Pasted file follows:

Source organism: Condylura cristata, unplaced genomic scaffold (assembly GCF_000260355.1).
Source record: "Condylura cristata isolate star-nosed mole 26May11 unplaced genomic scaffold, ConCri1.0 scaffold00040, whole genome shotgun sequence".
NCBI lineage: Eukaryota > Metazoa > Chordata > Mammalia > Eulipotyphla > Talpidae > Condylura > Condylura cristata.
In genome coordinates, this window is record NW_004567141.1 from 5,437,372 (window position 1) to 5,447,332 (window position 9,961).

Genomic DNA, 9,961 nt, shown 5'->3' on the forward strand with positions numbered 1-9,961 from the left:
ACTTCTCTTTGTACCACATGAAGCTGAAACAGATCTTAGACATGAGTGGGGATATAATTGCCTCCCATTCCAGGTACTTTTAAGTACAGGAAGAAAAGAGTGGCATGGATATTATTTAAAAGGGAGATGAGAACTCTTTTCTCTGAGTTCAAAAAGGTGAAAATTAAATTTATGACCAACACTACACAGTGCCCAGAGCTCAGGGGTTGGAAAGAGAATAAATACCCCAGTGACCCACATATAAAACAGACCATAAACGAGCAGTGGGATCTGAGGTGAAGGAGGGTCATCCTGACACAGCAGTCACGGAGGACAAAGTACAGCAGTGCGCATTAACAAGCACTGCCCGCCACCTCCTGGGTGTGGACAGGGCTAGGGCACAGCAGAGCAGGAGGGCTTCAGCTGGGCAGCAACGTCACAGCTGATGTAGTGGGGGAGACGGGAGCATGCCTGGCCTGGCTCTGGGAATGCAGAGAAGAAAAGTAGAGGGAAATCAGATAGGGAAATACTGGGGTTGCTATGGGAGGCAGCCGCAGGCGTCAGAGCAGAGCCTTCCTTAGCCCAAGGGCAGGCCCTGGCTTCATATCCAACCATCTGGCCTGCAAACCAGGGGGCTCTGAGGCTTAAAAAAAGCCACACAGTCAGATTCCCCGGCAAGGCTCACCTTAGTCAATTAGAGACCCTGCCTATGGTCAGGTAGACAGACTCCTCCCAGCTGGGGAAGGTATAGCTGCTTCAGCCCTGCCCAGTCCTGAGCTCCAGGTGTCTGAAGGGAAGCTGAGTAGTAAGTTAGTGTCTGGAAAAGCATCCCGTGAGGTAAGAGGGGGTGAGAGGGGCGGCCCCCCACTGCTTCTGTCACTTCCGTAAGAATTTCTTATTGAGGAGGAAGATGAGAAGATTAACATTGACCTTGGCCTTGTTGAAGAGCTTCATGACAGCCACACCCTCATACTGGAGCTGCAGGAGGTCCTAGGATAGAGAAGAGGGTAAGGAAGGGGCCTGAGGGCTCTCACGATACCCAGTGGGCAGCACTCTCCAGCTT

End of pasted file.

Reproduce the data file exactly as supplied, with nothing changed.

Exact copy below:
Source organism: Condylura cristata, unplaced genomic scaffold (assembly GCF_000260355.1).
Source record: "Condylura cristata isolate star-nosed mole 26May11 unplaced genomic scaffold, ConCri1.0 scaffold00040, whole genome shotgun sequence".
NCBI lineage: Eukaryota > Metazoa > Chordata > Mammalia > Eulipotyphla > Talpidae > Condylura > Condylura cristata.
In genome coordinates, this window is record NW_004567141.1 from 5,437,372 (window position 1) to 5,447,332 (window position 9,961).

Genomic DNA, 9,961 nt, shown 5'->3' on the forward strand with positions numbered 1-9,961 from the left:
ACTTCTCTTTGTACCACATGAAGCTGAAACAGATCTTAGACATGAGTGGGGATATAATTGCCTCCCATTCCAGGTACTTTTAAGTACAGGAAGAAAAGAGTGGCATGGATATTATTTAAAAGGGAGATGAGAACTCTTTTCTCTGAGTTCAAAAAGGTGAAAATTAAATTTATGACCAACACTACACAGTGCCCAGAGCTCAGGGGTTGGAAAGAGAATAAATACCCCAGTGACCCACATATAAAACAGACCATAAACGAGCAGTGGGATCTGAGGTGAAGGAGGGTCATCCTGACACAGCAGTCACGGAGGACAAAGTACAGCAGTGCGCATTAACAAGCACTGCCCGCCACCTCCTGGGTGTGGACAGGGCTAGGGCACAGCAGAGCAGGAGGGCTTCAGCTGGGCAGCAACGTCACAGCTGATGTAGTGGGGGAGACGGGAGCATGCCTGGCCTGGCTCTGGGAATGCAGAGAAGAAAAGTAGAGGGAAATCAGATAGGGAAATACTGGGGTTGCTATGGGAGGCAGCCGCAGGCGTCAGAGCAGAGCCTTCCTTAGCCCAAGGGCAGGCCCTGGCTTCATATCCAACCATCTGGCCTGCAAACCAGGGGGCTCTGAGGCTTAAAAAAAGCCACACAGTCAGATTCCCCGGCAAGGCTCACCTTAGTCAATTAGAGACCCTGCCTATGGTCAGGTAGACAGACTCCTCCCAGCTGGGGAAGGTATAGCTGCTTCAGCCCTGCCCAGTCCTGAGCTCCAGGTGTCTGAAGGGAAGCTGAGTAGTAAGTTAGTGTCTGGAAAAGCATCCCGTGAGGTAAGAGGGGGTGAGAGGGGCGGCCCCCCACTGCTTCTGTCACTTCCGTAAGAATTTCTTATTGAGGAGGAAGATGAGAAGATTAACATTGACCTTGGCCTTGTTGAAGAGCTTCATGACAGCCACACCCTCATACTGGAGCTGCAGGAGGTCCTAGGATAGAGAAGAGGGTAAGGAAGGGGCCTGAGGGCTCTCACGATACCCAGTGGGCAGCACTCTCCAGCTT